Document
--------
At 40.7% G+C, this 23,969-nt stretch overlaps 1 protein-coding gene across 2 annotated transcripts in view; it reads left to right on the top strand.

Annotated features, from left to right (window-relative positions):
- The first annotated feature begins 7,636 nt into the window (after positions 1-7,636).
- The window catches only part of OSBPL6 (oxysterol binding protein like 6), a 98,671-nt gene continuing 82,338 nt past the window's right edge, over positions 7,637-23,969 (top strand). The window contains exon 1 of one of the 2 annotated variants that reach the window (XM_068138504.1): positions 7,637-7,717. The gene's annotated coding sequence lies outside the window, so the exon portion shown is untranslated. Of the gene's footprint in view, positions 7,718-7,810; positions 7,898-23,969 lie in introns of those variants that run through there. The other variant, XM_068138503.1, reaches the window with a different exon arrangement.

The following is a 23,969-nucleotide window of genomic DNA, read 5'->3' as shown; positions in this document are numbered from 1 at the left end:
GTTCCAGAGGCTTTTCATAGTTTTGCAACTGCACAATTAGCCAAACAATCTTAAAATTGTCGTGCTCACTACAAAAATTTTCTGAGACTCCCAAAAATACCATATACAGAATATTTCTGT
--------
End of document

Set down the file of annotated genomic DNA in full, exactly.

At 40.7% G+C, this 23,969-nt stretch overlaps 1 protein-coding gene across 2 annotated transcripts in view; it reads left to right on the top strand.

Annotated features, from left to right (window-relative positions):
- The first annotated feature begins 7,636 nt into the window (after positions 1-7,636).
- The window catches only part of OSBPL6 (oxysterol binding protein like 6), a 98,671-nt gene continuing 82,338 nt past the window's right edge, over positions 7,637-23,969 (top strand). The window contains exon 1 of one of the 2 annotated variants that reach the window (XM_068138504.1): positions 7,637-7,717. The gene's annotated coding sequence lies outside the window, so the exon portion shown is untranslated. Of the gene's footprint in view, positions 7,718-7,810; positions 7,898-23,969 lie in introns of those variants that run through there. The other variant, XM_068138503.1, reaches the window with a different exon arrangement.

The following is a 23,969-nucleotide window of genomic DNA, read 5'->3' as shown; positions in this document are numbered from 1 at the left end:
GTTCCAGAGGCTTTTCATAGTTTTGCAACTGCACAATTAGCCAAACAATCTTAAAATTGTCGTGCTCACTACAAAAATTTTCTGAGACTCCCAAAAATACCATATACAGAATATTTCTGT